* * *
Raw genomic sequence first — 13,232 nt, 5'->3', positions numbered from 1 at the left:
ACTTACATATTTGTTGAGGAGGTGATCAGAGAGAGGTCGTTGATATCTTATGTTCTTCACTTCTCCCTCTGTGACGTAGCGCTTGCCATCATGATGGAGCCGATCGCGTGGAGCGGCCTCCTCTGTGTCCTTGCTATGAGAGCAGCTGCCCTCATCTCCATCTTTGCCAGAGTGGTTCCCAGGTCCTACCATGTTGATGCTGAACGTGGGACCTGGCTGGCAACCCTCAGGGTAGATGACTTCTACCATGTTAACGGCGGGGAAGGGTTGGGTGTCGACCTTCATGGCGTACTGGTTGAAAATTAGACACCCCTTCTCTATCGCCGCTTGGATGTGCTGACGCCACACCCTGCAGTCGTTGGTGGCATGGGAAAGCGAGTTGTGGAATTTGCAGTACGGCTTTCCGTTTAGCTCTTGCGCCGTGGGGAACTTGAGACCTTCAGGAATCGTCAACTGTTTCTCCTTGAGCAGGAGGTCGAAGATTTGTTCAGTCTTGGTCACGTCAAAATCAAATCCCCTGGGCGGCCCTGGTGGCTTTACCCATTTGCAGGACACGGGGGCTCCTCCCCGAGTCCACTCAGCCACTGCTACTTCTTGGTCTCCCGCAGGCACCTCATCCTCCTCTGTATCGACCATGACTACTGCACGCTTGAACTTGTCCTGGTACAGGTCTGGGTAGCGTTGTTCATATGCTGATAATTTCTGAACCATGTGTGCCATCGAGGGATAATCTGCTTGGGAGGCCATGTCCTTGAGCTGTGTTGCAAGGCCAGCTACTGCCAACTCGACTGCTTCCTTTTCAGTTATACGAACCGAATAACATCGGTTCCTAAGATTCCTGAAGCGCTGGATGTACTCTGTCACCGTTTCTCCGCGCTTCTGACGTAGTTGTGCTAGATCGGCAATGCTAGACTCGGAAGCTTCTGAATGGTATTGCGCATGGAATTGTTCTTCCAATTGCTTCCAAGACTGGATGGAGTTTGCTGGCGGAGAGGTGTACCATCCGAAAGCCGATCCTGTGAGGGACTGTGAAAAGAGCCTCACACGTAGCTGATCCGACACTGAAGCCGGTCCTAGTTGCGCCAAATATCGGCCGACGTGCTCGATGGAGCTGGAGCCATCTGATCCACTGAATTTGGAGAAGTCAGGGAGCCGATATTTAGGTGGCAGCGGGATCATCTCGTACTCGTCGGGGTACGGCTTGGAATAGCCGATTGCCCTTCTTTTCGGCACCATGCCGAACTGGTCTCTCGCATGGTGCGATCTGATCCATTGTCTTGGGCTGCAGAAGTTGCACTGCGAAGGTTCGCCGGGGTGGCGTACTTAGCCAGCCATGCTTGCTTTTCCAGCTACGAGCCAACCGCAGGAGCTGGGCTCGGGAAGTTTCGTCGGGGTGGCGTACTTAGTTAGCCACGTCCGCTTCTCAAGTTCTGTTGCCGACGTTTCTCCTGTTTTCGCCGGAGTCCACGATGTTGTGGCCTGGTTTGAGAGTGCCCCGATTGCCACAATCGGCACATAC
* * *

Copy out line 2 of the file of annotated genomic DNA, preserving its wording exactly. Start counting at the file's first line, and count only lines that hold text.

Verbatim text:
ACTTACATATTTGTTGAGGAGGTGATCAGAGAGAGGTCGTTGATATCTTATGTTCTTCACTTCTCCCTCTGTGACGTAGCGCTTGCCATCATGATGGAGCCGATCGCGTGGAGCGGCCTCCTCTGTGTCCTTGCTATGAGAGCAGCTGCCCTCATCTCCATCTTTGCCAGAGTGGTTCCCAGGTCCTACCATGTTGATGCTGAACGTGGGACCTGGCTGGCAACCCTCAGGGTAGATGACTTCTACCATGTTAACGGCGGGGAAGGGTTGGGTGTCGACCTTCATGGCGTACTGGTTGAAAATTAGACACCCCTTCTCTATCGCCGCTTGGATGTGCTGACGCCACACCCTGCAGTCGTTGGTGGCATGGGAAAGCGAGTTGTGGAATTTGCAGTACGGCTTTCCGTTTAGCTCTTGCGCCGTGGGGAACTTGAGACCTTCAGGAATCGTCAACTGTTTCTCCTTGAGCAGGAGGTCGAAGATTTGTTCAGTCTTGGTCACGTCAAAATCAAATCCCCTGGGCGGCCCTGGTGGCTTTACCCATTTGCAGGACACGGGGGCTCCTCCCCGAGTCCACTCAGCCACTGCTACTTCTTGGTCTCCCGCAGGCACCTCATCCTCCTCTGTATCGACCATGACTACTGCACGCTTGAACTTGTCCTGGTACAGGTCTGGGTAGCGTTGTTCATATGCTGATAATTTCTGAACCATGTGTGCCATCGAGGGATAATCTGCTTGGGAGGCCATGTCCTTGAGCTGTGTTGCAAGGCCAGCTACTGCCAACTCGACTGCTTCCTTTTCAGTTATACGAACCGAATAACATCGGTTCCTAAGATTCCTGAAGCGCTGGATGTACTCTGTCACCGTTTCTCCGCGCTTCTGACGTAGTTGTGCTAGATCGGCAATGCTAGACTCGGAAGCTTCTGAATGGTATTGCGCATGGAATTGTTCTTCCAATTGCTTCCAAGACTGGATGGAGTTTGCTGGCGGAGAGGTGTACCATCCGAAAGCCGATCCTGTGAGGGACTGTGAAAAGAGCCTCACACGTAGCTGATCCGACACTGAAGCCGGTCCTAGTTGCGCCAAATATCGGCCGACGTGCTCGATGGAGCTGGAGCCATCTGATCCACTGAATTTGGAGAAGTCAGGGAGCCGATATTTAGGTGGCAGCGGGATCATCTCGTACTCGTCGGGGTACGGCTTGGAATAGCCGATTGCCCTTCTTTTCGGCACCATGCCGAACTGGTCTCTCGCATGGTGCGATCTGATCCATTGTCTTGGGCTGCAGAAGTTGCACTGCGAAGGTTCGCCGGGGTGGCGTACTTAGCCAGCCATGCTTGCTTTTCCAGCTACGAGCCAACCGCAGGAGCTGGGCTCGGGAAGTTTCGTCGGGGTGGCGTACTTAGTTAGCCACGTCCGCTTCTCAAGTTCTGTTGCCGACGTTTCTCCTGTTTTCGCCGGAGTCCACGATGTTGTGGCCTGGTTTGAGAGTGCCCCGATTGCCACAATCGGCACATAC